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Should clubs and charities be charged to promote themselves at events?

Thatcham Town Council debates stall charges at public events

Should clubs and charities be charged to promote themselves at events?

SHOULD the bedrock of Thatcham’s community be charged to fundraise and raise awareness for their good causes?  

Thatcham Town Council introduced a pitch fee of £10 for non-commercial stallholders at community events, with the exception of sports clubs offering taster sessions at Thatcham Family Fun Day.

This year’s fun day made £2,008 from pitch fees, an increase on £1,208 in 2016, with the £10 charge contributing £320.

Entertainment accounted for £888 – £395 contributed by commercial caterers and £405 from commercial stalls paying £30.

Expenditure for the event was £3,000, resulting in a net cost of £992.

But the ethical cost of the event was explored by Mike Cole (Lib Dem, Thatcham North) at a recent meeting.

He said: “I don’t agree with the £10 charge with not-for-profit stalls.

“Our community survives as a community on the back of a lot of work of clubs and charities.

“We are not just the town council and a lot of houses, we are a community.

“It’s built on all the movers and shakers of the community who put in a hell of a lot of work.

“It’s one of the primary events of the community.

“As such we should be encouraging not-for-profit stalls.

“If they are Thatcham-based we should be encouraging this as much as we can. 

“Some might say it’s only a tenner, but we have seen a number of clubs stop this year.

“I think this council should be here to encourage our local not-for-profit organisations and not to make money out of them.”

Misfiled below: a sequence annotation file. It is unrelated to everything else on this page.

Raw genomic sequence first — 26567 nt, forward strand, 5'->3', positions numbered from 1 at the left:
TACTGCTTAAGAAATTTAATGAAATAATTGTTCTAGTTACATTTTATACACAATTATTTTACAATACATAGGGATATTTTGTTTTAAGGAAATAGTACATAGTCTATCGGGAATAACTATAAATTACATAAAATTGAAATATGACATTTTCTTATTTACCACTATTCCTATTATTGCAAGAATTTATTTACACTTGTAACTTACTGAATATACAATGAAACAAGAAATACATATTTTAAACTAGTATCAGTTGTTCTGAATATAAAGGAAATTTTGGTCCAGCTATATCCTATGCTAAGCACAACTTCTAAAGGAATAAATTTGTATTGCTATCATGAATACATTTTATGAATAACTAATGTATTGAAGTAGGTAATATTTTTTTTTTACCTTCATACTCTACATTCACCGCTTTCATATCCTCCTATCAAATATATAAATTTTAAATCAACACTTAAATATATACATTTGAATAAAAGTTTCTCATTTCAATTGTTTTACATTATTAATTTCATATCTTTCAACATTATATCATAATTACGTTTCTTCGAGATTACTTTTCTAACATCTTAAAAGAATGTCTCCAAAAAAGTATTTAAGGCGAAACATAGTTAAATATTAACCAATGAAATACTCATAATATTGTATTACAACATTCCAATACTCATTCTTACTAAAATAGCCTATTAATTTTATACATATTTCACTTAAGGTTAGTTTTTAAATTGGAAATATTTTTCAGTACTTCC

The town council is looking at expanding the fun day and considering using the extra income to add a live music area. 

Saying that a live music event would “liven up the fun day”, Richard Crumly (Con, Thatcham Central) said: “It might be it’s only £10 and I feel quite happy with that.

“We deserve to get some money in and if it enables us to expand the service on offer then I’m comfortable with that.” 

Town mayor Ellen Crumly (Con, Thatcham Central) added that more than 30 organisations had paid their £10, but didn’t know of any who had refused to attend because of the charge. 

She suggested that groups be asked for a voluntary donation of £10 instead.

“If they feel they are not able to pay then they need not pay,” she said.  

“I think it’s irrelevant if they did or didn’t turn up,” Mr Cole replied. 

“My point is the encouragement we are showing by not charging in the first place.”  

Mr Cole added that the Conservative-run council had upped its precept by £62,000 last year but now seemed unwilling to waive £300 from charities.

“I would suggest we have got our priorities slightly wrong,” he said.

Rob Denton-Powell (Con, Thatcham South and Crookham) said he agreed with Mr Cole and that Mrs Crumly’s suggestion was a great idea. 

However, Mr Denton-Powell turned his focus to food, saying that he found it difficult to accept that the town council only made £390 from food stalls on the day.

“I think there were some underestimates there,” he said.

Food stalls are charged 10 per cent of takings on the day.  

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